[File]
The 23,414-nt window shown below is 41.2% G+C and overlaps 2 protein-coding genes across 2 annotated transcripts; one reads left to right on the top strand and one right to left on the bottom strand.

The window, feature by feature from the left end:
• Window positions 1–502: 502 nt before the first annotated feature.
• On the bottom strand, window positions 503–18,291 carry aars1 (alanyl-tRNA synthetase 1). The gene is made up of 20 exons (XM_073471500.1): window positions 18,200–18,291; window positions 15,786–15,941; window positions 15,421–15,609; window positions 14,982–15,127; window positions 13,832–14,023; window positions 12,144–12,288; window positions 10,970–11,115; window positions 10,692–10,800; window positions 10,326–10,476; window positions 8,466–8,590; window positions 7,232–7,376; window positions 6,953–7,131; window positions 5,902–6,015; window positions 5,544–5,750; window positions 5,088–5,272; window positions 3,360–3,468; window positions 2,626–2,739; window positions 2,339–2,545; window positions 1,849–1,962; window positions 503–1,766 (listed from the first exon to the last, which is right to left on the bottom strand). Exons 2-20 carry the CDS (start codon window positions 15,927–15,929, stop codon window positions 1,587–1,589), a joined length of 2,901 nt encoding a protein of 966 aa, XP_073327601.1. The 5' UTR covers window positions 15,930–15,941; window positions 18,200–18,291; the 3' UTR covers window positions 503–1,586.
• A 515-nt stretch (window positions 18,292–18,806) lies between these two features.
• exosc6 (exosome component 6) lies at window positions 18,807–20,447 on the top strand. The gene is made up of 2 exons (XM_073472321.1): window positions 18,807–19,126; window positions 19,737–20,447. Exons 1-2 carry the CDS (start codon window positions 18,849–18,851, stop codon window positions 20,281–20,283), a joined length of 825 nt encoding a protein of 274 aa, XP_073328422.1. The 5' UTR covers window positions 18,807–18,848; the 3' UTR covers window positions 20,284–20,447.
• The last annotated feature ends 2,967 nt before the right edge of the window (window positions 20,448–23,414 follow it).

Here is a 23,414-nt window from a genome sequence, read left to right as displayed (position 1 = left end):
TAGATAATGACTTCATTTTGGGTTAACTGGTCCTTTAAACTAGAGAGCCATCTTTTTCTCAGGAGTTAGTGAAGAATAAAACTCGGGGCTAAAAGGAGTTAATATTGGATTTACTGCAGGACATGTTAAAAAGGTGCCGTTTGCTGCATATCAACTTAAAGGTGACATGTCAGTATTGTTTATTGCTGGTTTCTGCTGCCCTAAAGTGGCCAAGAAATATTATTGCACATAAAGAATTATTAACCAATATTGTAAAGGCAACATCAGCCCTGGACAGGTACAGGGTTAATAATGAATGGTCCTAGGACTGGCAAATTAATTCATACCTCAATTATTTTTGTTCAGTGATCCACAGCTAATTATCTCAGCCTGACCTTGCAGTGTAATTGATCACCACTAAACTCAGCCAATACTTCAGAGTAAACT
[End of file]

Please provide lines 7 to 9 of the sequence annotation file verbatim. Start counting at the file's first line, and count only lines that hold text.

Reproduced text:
• The last annotated feature ends 2,967 nt before the right edge of the window (window positions 20,448–23,414 follow it).

Here is a 23,414-nt window from a genome sequence, read left to right as displayed (position 1 = left end):
TAGATAATGACTTCATTTTGGGTTAACTGGTCCTTTAAACTAGAGAGCCATCTTTTTCTCAGGAGTTAGTGAAGAATAAAACTCGGGGCTAAAAGGAGTTAATATTGGATTTACTGCAGGACATGTTAAAAAGGTGCCGTTTGCTGCATATCAACTTAAAGGTGACATGTCAGTATTGTTTATTGCTGGTTTCTGCTGCCCTAAAGTGGCCAAGAAATATTATTGCACATAAAGAATTATTAACCAATATTGTAAAGGCAACATCAGCCCTGGACAGGTACAGGGTTAATAATGAATGGTCCTAGGACTGGCAAATTAATTCATACCTCAATTATTTTTGTTCAGTGATCCACAGCTAATTATCTCAGCCTGACCTTGCAGTGTAATTGATCACCACTAAACTCAGCCAATACTTCAGAGTAAACT